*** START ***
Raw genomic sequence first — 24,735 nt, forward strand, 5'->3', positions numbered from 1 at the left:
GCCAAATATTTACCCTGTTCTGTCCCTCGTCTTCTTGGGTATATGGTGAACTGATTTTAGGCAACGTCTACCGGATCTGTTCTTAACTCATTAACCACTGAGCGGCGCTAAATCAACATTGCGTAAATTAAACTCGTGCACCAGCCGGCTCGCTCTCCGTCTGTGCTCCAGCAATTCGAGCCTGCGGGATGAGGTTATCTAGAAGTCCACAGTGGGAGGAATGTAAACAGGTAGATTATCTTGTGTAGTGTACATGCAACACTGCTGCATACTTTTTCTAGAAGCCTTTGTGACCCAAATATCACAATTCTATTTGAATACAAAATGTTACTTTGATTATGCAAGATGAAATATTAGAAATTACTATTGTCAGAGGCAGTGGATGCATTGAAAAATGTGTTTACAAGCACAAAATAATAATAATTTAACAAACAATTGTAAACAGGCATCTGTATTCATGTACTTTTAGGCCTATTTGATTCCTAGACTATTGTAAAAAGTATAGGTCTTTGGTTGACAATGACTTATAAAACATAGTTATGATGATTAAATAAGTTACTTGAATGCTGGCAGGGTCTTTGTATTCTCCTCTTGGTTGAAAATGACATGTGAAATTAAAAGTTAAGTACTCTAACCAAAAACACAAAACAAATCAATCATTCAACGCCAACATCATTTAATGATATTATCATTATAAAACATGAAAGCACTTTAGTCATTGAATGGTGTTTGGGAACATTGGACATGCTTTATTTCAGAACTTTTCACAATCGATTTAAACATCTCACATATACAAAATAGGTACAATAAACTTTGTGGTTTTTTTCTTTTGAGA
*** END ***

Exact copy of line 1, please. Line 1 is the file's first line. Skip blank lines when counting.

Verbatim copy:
Raw genomic sequence first — 24,735 nt, forward strand, 5'->3', positions numbered from 1 at the left: